The information in your financial aid file may be disclosed to third parties as authorized under routine uses in the Privacy Act notices called "Title IV Program Files" (originally published on April 12, 2004, Federal Register, Vol 59 p. 17351) and "National Student Loan Data System" (originally published on December 20, 1994, Federal Register, Vol 59 p. 65532). Thus, this information may be disclosed to federal and state agencies, private parties such as relatives, present and former employers and creditors, and contractors of the Department of Education for purposes of administration of the student financial assistance program, for enforcement purposes, for litigation where such disclosure is compatible with the purposes for which the records were collected, for use by federal, state, local, or foreign agencies in connection with employment matters or the issuance of a license, grant, or other benefit, for use in any employee grievance or discipline proceeding in which the Federal Government is a party, for use in connection with audits or other investigations, for research purposes, for purposes of determining where particular records are required to be disclosed under the Freedom of Information Act, and to a Member of Congress in response to an inquiry from the congressional office made at your written request.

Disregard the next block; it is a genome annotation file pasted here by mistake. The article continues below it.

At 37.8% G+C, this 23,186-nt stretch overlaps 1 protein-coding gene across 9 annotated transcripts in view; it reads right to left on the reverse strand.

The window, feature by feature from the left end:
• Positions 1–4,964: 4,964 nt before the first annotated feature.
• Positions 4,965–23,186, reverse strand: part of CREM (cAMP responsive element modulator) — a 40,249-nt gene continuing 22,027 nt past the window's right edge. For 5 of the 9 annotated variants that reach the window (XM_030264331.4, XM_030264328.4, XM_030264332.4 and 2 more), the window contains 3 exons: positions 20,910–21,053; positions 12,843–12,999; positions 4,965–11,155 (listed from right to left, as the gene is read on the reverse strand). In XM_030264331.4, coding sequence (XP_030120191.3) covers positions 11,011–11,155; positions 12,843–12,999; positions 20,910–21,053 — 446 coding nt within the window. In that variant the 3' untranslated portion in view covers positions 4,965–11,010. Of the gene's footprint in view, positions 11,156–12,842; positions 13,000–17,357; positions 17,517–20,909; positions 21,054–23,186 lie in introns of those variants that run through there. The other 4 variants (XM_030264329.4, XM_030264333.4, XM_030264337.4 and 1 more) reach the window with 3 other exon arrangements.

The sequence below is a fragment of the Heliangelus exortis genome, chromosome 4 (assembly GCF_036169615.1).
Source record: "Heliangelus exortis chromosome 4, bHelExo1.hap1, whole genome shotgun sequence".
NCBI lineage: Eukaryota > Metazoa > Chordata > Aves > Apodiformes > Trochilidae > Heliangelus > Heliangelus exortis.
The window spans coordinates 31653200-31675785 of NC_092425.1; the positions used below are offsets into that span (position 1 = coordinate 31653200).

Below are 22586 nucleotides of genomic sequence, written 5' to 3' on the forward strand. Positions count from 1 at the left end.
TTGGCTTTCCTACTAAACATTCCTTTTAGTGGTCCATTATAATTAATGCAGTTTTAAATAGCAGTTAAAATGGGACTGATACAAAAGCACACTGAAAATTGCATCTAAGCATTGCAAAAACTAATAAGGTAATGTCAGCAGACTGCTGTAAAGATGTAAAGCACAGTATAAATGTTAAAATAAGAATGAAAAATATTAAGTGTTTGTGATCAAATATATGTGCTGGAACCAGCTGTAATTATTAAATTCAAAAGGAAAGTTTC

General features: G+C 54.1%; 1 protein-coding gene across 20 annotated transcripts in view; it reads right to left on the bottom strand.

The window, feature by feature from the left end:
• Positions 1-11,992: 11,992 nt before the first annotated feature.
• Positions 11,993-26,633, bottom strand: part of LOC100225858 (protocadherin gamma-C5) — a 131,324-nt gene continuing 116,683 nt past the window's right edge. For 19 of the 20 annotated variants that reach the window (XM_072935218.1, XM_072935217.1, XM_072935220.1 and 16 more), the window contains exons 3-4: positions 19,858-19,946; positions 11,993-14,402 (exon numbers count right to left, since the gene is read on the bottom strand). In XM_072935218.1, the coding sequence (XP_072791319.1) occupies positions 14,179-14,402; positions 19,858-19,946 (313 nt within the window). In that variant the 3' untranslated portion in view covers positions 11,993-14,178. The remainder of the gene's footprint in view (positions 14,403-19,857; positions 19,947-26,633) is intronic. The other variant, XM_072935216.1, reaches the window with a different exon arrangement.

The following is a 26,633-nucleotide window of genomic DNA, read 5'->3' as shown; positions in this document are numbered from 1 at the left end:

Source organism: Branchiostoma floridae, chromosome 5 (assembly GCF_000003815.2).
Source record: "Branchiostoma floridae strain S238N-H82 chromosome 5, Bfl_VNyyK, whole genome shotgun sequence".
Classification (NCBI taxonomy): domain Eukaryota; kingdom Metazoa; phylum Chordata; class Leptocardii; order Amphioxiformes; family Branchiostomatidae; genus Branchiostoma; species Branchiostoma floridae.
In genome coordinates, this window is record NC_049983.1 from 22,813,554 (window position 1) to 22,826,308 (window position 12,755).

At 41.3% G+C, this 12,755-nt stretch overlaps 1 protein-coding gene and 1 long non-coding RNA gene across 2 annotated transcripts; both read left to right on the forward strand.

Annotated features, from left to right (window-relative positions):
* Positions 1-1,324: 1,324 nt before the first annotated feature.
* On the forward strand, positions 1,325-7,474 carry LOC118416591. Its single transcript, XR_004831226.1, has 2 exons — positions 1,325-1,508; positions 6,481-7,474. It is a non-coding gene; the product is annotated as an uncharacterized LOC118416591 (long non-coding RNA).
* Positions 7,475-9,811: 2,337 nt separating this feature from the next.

Full Conditions for Federal Aid Eligibility
In order to be eligible for federal student aid the student must a U.S. citizen or national or one of the following eligible non-citizens:
- A U.S. permanent resident
- A citizen of one of the Freely Associated States (i.e. the Federated States of Micronesia and the republics of Palau and the Marshall Islands)
- A refugee
- Granted Asylum
- A parolee
- A Cuban-Haitian Entrant, status pending